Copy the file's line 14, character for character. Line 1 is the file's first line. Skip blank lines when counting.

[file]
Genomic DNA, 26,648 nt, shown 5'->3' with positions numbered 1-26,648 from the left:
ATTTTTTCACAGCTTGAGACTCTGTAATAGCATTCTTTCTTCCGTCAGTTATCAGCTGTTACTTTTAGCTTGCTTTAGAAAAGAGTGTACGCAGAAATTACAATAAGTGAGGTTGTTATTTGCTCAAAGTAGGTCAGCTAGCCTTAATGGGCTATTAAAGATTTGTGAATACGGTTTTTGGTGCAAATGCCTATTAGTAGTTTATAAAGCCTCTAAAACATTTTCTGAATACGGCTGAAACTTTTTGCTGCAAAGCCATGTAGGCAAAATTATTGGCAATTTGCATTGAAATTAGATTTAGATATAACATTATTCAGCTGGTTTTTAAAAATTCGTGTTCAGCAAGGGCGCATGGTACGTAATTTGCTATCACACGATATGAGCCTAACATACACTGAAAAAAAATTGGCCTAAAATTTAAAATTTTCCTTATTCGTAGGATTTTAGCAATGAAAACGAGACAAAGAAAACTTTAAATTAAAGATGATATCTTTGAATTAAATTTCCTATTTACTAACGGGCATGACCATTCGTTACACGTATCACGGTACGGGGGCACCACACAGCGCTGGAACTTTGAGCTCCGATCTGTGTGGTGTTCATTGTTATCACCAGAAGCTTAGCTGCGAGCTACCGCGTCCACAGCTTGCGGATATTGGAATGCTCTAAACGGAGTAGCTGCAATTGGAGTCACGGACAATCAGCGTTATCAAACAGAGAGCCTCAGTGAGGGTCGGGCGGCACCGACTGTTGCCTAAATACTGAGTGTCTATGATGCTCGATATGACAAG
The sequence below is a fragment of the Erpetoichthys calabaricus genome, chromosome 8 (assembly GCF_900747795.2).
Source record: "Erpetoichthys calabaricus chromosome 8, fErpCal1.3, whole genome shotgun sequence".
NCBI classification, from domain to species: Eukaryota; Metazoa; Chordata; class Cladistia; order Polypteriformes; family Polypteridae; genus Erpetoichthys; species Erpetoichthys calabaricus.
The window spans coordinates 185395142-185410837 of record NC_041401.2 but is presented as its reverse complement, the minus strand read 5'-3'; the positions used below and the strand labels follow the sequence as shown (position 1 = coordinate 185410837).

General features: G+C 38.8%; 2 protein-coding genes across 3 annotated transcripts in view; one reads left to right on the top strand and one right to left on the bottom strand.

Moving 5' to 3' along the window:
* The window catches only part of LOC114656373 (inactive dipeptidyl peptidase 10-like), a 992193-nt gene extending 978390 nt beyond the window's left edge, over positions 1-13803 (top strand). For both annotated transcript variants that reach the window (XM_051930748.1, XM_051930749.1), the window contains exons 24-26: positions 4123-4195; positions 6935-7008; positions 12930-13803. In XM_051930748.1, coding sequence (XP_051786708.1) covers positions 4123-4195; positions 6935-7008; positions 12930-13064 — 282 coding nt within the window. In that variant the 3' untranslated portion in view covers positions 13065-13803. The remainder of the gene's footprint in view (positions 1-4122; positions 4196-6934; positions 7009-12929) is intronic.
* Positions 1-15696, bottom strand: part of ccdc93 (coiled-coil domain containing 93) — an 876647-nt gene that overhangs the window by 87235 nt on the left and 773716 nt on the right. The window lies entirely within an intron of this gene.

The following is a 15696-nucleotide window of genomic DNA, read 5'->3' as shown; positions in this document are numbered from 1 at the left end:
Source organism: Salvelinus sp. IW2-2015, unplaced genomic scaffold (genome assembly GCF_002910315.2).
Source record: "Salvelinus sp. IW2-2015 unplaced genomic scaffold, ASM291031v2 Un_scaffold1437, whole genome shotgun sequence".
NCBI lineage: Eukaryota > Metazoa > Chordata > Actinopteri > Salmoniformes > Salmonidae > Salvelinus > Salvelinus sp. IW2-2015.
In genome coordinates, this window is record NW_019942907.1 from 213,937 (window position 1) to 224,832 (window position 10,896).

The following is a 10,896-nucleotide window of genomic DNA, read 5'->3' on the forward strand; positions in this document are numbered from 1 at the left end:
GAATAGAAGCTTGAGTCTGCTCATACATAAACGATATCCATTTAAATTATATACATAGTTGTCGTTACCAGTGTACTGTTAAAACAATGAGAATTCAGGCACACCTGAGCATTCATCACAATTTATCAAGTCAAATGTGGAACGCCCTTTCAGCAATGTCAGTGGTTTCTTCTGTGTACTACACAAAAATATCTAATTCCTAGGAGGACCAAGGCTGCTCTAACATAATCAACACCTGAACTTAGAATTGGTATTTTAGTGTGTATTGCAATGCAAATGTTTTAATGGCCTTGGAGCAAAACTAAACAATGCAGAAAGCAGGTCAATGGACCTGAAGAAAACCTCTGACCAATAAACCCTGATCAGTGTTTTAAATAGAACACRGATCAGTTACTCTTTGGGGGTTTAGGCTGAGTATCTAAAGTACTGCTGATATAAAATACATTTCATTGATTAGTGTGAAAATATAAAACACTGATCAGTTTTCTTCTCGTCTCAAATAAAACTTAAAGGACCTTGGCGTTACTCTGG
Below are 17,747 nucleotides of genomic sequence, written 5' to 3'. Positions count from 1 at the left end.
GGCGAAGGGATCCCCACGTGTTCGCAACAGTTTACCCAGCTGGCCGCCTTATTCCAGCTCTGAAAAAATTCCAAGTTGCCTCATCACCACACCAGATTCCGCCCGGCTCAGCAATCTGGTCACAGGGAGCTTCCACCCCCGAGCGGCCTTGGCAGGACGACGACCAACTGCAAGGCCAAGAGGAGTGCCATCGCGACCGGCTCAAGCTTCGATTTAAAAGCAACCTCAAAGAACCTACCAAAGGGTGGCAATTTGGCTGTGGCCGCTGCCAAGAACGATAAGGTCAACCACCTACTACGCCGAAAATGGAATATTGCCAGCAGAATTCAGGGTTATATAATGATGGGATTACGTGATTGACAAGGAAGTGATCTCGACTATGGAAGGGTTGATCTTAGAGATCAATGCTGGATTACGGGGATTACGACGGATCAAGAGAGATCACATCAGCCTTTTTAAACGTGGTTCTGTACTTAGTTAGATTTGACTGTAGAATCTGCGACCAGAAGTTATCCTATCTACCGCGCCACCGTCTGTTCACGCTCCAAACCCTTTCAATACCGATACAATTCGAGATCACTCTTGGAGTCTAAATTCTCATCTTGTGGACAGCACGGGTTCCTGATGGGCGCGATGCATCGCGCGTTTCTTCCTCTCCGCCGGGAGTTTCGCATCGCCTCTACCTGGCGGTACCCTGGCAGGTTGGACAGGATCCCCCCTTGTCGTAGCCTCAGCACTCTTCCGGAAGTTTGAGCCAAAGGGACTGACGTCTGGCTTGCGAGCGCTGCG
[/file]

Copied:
NCBI lineage: Eukaryota > Metazoa > Chordata > Actinopteri > Salmoniformes > Salmonidae > Salvelinus > Salvelinus sp. IW2-2015.